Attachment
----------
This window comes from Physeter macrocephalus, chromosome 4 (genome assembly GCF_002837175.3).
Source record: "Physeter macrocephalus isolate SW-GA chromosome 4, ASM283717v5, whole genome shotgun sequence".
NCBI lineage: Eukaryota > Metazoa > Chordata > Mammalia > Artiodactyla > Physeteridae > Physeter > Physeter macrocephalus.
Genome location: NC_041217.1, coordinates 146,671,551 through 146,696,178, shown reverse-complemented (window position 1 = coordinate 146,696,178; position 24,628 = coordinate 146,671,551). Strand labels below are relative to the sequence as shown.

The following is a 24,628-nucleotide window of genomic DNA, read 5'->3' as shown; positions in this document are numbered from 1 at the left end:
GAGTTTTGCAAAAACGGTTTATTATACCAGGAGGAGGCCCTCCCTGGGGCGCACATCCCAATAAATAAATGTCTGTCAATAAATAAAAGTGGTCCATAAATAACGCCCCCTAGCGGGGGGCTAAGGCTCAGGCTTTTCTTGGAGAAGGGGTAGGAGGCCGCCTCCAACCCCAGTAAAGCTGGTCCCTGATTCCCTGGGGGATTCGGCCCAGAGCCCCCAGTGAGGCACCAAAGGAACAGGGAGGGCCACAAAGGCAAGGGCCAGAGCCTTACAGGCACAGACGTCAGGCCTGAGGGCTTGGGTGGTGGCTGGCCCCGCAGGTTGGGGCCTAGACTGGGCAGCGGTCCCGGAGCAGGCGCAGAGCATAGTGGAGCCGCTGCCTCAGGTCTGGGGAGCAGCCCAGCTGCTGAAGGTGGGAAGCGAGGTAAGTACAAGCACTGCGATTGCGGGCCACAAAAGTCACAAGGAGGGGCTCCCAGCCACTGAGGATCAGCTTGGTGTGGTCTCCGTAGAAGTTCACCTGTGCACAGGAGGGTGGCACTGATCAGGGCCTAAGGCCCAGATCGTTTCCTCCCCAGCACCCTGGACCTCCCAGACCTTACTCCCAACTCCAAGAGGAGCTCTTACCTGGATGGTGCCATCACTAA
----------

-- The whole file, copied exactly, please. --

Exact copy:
This window comes from Physeter macrocephalus, chromosome 4 (genome assembly GCF_002837175.3).
Source record: "Physeter macrocephalus isolate SW-GA chromosome 4, ASM283717v5, whole genome shotgun sequence".
NCBI lineage: Eukaryota > Metazoa > Chordata > Mammalia > Artiodactyla > Physeteridae > Physeter > Physeter macrocephalus.
Genome location: NC_041217.1, coordinates 146,671,551 through 146,696,178, shown reverse-complemented (window position 1 = coordinate 146,696,178; position 24,628 = coordinate 146,671,551). Strand labels below are relative to the sequence as shown.

The following is a 24,628-nucleotide window of genomic DNA, read 5'->3' as shown; positions in this document are numbered from 1 at the left end:
GAGTTTTGCAAAAACGGTTTATTATACCAGGAGGAGGCCCTCCCTGGGGCGCACATCCCAATAAATAAATGTCTGTCAATAAATAAAAGTGGTCCATAAATAACGCCCCCTAGCGGGGGGCTAAGGCTCAGGCTTTTCTTGGAGAAGGGGTAGGAGGCCGCCTCCAACCCCAGTAAAGCTGGTCCCTGATTCCCTGGGGGATTCGGCCCAGAGCCCCCAGTGAGGCACCAAAGGAACAGGGAGGGCCACAAAGGCAAGGGCCAGAGCCTTACAGGCACAGACGTCAGGCCTGAGGGCTTGGGTGGTGGCTGGCCCCGCAGGTTGGGGCCTAGACTGGGCAGCGGTCCCGGAGCAGGCGCAGAGCATAGTGGAGCCGCTGCCTCAGGTCTGGGGAGCAGCCCAGCTGCTGAAGGTGGGAAGCGAGGTAAGTACAAGCACTGCGATTGCGGGCCACAAAAGTCACAAGGAGGGGCTCCCAGCCACTGAGGATCAGCTTGGTGTGGTCTCCGTAGAAGTTCACCTGTGCACAGGAGGGTGGCACTGATCAGGGCCTAAGGCCCAGATCGTTTCCTCCCCAGCACCCTGGACCTCCCAGACCTTACTCCCAACTCCAAGAGGAGCTCTTACCTGGATGGTGCCATCACTAA